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Bow Hunting Deer

Man Holding Bow

Bow hunting typically requires shorter ranges than hunting with a rifle. This means that bow hunters who are after deer have to be especially careful not to alert the deer to their presence. Deer are highly reactive, and can identify nearby hunters from smell, sound, or movement. Bow hunting deer gives such a thrill because it poses a real challenge to the hunter, giving you a well-earned sense of satisfaction when you are successful.


Image – deer anatomy

The lungs are the largest vital organ of the deer. This makes them the best target for bowhunters. They are behind the shoulder of the deer, and the heart sits below the lungs. If you can, practice on a deer target with your bow before going out to shoot. It’s important to take the deer in one shot for a clean, ethical kill.

Early Season

The early season is generally considered the best time to bow hunt deer. This is because deer are less afraid from the sight of humans than they are later in the season, when they have likely encountered several hunters already. Deer are also out enjoying the food of summer in the early season, so they are often on the move and easier to sneak up on.

Don’t Pressure the Deer

Deer hunting requires you to get quite close to your target. This means your chance of spooking the deer and losing your kill is high. There are a few strategies that can help you avoid spooking the deer.

First, invest in unscented or naturally scented gear. At the kind of quarters you’ll need for bow hunting, a deer is likely to smell you.

You can also look into low-pressure techniques for hunting, like using game cameras to track the deer from afar. These help you spend less time scouting, which will mean the deer are not prepared for your presence on opening day.

Plan Ahead

Steer clear of your hunting spot as you approach opening day. Ideally, you should have your strategy set at least a week in advance so you don’t have to return to your area. Other hunters without this foresight may scare deer from their areas into yours as opening day nears.

Deer typically eat food with high sugar content, like fruits, nuts, and acorns. As you are planning, find areas with these types of food, as they are likely to attract deer. You should also look for where the deer might rest. If you have game cameras, you can use them to track the patterns of the deer movement from their food source to their rest. You’ll then be able to plan your hunt so that you can surprise the deer as they travel from one place to the next.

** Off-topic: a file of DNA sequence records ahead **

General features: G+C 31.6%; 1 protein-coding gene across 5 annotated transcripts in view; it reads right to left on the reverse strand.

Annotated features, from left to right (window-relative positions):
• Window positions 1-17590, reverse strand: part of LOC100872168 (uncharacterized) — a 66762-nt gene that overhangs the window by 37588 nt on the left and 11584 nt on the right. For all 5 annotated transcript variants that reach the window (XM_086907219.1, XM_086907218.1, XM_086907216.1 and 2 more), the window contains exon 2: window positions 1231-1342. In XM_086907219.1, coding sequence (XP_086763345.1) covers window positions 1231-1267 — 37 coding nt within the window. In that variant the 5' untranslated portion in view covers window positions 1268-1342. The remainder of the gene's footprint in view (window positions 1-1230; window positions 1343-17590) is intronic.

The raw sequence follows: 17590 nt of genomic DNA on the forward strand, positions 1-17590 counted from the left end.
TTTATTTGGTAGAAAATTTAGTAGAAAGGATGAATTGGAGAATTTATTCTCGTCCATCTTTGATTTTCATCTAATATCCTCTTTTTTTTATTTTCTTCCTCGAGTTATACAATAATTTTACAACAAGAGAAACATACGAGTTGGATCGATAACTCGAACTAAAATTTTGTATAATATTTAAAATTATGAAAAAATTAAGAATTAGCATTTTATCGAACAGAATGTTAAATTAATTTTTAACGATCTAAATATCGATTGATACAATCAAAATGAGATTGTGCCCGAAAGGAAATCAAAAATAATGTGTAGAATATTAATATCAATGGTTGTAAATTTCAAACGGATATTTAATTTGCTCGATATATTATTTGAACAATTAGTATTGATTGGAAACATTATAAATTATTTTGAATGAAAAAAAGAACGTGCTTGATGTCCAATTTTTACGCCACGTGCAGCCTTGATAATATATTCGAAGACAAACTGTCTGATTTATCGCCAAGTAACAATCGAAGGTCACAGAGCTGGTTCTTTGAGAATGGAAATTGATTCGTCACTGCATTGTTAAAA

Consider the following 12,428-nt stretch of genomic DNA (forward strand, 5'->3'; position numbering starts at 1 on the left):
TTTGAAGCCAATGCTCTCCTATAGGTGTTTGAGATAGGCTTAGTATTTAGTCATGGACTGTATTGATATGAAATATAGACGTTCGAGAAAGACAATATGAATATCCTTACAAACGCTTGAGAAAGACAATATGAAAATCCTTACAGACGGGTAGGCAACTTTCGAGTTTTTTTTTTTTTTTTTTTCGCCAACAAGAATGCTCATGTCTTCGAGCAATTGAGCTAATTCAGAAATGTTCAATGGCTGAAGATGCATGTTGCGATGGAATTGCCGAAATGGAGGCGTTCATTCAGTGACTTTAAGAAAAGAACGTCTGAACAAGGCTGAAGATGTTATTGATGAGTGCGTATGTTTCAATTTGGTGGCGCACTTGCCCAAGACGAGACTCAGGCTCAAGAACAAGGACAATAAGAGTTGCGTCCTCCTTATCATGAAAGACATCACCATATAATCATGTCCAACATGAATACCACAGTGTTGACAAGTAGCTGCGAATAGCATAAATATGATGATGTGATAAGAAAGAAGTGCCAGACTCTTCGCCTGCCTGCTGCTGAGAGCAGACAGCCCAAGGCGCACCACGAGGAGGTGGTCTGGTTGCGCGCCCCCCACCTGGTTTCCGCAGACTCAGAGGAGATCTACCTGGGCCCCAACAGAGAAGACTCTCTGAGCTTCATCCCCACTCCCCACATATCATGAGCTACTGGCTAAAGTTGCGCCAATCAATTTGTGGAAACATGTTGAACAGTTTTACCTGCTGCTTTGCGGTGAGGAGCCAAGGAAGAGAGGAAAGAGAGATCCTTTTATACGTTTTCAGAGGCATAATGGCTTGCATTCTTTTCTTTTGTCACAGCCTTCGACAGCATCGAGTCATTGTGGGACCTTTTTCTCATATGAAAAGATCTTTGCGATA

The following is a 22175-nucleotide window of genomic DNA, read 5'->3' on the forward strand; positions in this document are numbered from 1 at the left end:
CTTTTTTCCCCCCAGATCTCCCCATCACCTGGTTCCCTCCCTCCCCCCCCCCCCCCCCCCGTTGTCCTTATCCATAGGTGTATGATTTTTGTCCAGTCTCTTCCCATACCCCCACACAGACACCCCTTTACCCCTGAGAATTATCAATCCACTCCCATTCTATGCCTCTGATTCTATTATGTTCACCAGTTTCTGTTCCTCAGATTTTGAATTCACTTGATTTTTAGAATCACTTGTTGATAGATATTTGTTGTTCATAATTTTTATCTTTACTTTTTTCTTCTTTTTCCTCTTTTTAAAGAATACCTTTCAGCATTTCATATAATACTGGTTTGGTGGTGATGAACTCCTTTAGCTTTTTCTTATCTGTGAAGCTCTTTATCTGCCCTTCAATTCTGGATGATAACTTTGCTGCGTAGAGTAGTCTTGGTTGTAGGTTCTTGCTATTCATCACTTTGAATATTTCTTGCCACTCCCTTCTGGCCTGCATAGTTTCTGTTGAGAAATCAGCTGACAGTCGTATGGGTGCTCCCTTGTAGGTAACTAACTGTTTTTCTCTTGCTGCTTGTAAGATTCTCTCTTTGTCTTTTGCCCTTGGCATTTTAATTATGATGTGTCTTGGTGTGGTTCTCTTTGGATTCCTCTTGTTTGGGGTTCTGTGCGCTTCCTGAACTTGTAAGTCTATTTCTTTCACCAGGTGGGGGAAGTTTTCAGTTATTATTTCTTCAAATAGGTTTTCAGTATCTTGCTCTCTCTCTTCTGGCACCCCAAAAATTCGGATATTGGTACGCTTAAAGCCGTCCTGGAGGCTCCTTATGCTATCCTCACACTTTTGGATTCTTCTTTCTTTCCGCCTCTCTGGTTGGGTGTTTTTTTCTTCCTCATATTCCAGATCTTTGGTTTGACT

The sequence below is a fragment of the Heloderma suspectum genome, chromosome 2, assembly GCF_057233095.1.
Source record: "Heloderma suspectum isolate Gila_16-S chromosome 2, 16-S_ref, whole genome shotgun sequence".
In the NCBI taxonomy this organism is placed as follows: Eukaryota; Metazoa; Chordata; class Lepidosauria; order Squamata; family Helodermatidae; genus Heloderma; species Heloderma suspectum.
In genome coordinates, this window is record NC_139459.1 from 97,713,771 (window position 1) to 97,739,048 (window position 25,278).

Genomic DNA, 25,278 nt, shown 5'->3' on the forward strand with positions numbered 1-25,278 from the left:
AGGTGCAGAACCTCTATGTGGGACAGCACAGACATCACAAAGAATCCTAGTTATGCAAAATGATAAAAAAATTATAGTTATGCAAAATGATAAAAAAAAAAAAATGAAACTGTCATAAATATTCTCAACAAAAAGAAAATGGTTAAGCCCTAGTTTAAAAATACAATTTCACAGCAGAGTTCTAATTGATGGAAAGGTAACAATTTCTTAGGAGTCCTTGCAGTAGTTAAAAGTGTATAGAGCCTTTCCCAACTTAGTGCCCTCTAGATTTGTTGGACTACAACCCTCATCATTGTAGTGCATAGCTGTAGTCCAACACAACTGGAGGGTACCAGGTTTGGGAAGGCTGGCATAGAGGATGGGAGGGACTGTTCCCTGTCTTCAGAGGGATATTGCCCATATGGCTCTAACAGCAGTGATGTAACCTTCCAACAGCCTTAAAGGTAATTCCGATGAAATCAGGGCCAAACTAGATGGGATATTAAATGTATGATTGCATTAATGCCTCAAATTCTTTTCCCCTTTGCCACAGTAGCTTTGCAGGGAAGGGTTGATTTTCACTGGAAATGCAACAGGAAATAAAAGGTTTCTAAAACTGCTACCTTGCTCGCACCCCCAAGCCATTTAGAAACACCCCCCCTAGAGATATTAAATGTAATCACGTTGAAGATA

The Rut

Bow hunting during the rut is a significant challenge, as deer are being pressured by the abundant gun hunting during this time. Some bow hunters may see this as the ultimate challenge, requiring serious skill. If that sounds like you, there are a few strategies you can use.

During the rut, follow a doe if you see one. Most hunters are focused on bucks for their antlers. The rut is the height of deer mating season, so if you see a doe, it’s likely that a buck is nearby. If you prepared for the early season, you may already know a few spots where does gather.

Keep your ears open to try to find a buck giving chase to a doe. Once you hear a buck on the move, you can stalk the buck if you have the necessary skill, time, and dedication. Otherwise, you can position yourself early in the day and listen for calls, then return to the hot spots you’ve identified later in the day.

Late Season

Late season is the most demanding time for any hunter. Deer are now highly wary of humans, and colder weather makes for more difficult days. You’ll need to be extremely stealthy, using low-pressure scouting techniques and eliminating your scent as much as possible.

Food is also more scarce as the weather changes. Deer become more confined to small spaces with food and area for rest, which also makes it easier for you to discover their movement pattern. Set up on one of their routes, and wait for them to travel so you can take them by surprise.